Objective To evaluate the available literature on the effects of continuous labor support among primiparous women.
Data Sources We did a Medline search using the key words “labor support,” “doula,” and “monitrice.” Papers published in English from 1965 to May 1995 were eligible for this review. We also cross-checked all the references in the selected reports.
Methods of Study Selection We identified seven randomized clinical trials published during that period; four of these were eligible for our meta-analysis.
Data Extraction and Synthesis Meta-analysis of four studies conducted among young, low-income, primiparous women who gave birth on a busy labor floor in the absence of a companion suggested that continuous labor support by a labor attendant shortens the duration of labor by 2.8 hours (95% confidence interval [CI] 2.2–3.4), doubles spontaneous vaginal birth (relative risk [RR] 2.01, 95% CI 1.5–2.7) and halves the frequency of oxytocin use (RR 0.44, 95% CI 0.4–0.7), forceps use (RR 0.46, 95% CI 0.3–0.7), and cesarean delivery rate (RR 0.54, 95% CI 0.4–0.7). Women with labor support also reported higher satisfaction and a better postpartum course.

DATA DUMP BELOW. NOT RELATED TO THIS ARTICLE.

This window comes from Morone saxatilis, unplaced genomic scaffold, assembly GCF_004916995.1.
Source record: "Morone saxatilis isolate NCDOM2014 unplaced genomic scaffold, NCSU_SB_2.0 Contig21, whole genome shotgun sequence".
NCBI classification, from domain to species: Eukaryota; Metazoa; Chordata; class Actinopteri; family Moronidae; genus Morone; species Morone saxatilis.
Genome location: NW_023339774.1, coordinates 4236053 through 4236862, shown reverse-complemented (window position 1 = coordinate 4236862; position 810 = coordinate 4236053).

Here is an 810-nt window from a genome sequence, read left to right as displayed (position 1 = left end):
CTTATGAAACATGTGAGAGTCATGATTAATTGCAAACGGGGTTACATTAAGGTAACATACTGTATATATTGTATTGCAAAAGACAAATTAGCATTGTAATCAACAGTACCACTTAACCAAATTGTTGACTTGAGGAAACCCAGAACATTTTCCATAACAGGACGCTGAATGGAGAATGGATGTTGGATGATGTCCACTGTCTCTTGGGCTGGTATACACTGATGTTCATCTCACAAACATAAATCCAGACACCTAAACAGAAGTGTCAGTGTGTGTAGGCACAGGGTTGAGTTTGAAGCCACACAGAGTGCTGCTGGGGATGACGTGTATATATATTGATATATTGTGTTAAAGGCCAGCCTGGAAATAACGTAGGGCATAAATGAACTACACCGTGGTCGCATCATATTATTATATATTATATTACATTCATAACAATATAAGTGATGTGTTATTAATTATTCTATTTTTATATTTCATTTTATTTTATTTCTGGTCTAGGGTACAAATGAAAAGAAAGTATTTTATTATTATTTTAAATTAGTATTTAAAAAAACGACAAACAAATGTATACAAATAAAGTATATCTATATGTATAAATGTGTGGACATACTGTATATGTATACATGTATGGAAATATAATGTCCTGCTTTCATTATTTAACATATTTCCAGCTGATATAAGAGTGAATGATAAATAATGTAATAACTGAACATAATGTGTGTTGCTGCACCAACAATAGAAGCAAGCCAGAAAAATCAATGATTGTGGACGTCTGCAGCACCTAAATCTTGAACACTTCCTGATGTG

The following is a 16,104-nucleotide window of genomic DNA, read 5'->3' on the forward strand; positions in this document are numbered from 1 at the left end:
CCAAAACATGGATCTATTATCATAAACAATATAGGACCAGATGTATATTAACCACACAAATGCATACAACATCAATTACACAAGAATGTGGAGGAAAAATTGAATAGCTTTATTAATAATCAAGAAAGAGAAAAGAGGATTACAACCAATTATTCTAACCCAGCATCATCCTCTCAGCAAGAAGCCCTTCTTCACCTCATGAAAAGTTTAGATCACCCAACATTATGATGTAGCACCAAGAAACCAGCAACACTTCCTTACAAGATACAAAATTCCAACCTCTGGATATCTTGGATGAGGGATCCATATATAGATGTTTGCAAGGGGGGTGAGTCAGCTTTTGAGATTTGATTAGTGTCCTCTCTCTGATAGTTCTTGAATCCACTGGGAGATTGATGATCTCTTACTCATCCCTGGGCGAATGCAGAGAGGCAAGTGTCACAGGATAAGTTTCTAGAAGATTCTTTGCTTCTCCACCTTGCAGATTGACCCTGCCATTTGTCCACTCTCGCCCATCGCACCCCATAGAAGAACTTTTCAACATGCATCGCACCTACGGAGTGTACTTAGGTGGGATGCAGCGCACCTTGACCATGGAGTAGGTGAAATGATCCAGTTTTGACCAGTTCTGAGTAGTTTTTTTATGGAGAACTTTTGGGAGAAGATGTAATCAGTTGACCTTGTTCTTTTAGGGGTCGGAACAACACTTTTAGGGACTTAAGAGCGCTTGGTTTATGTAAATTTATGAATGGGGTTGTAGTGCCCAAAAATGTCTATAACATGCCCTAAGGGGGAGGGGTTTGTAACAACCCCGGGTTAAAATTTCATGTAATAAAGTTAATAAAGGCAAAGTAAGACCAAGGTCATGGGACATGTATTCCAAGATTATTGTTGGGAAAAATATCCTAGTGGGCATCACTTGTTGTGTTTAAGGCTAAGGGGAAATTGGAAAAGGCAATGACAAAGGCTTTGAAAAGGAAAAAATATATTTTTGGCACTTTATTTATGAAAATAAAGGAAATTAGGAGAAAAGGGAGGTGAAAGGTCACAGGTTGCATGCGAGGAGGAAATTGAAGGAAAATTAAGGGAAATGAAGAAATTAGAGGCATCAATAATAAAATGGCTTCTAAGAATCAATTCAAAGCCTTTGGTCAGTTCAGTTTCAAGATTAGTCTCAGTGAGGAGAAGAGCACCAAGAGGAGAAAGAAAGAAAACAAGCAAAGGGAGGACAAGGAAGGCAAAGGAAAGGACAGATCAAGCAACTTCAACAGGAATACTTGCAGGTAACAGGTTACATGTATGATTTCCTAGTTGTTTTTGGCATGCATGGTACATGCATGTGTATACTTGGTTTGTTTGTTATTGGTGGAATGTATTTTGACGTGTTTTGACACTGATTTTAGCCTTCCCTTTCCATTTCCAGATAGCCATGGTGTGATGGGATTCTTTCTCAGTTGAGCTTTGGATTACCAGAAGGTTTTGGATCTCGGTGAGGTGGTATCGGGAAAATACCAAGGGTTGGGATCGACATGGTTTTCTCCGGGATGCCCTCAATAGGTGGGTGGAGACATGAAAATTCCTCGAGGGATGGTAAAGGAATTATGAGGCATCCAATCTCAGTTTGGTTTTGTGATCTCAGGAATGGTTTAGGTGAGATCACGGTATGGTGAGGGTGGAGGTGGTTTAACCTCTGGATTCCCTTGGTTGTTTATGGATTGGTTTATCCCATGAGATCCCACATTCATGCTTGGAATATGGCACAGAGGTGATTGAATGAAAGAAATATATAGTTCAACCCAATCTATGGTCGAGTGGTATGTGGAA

Conclusion Labor support may have important positive effects on obstetric outcomes among young, disadvantaged women. Further studies on benefit relative to cost are needed before a broad-scale program is advocated.
Address reprint requests to: Jun Zhang, PhD, Department of Community Medicine, Box 1043, Mount Sinai School of Medicine, New York, NY 10029-6574
© 1996 The American College of Obstetricians and Gynecologists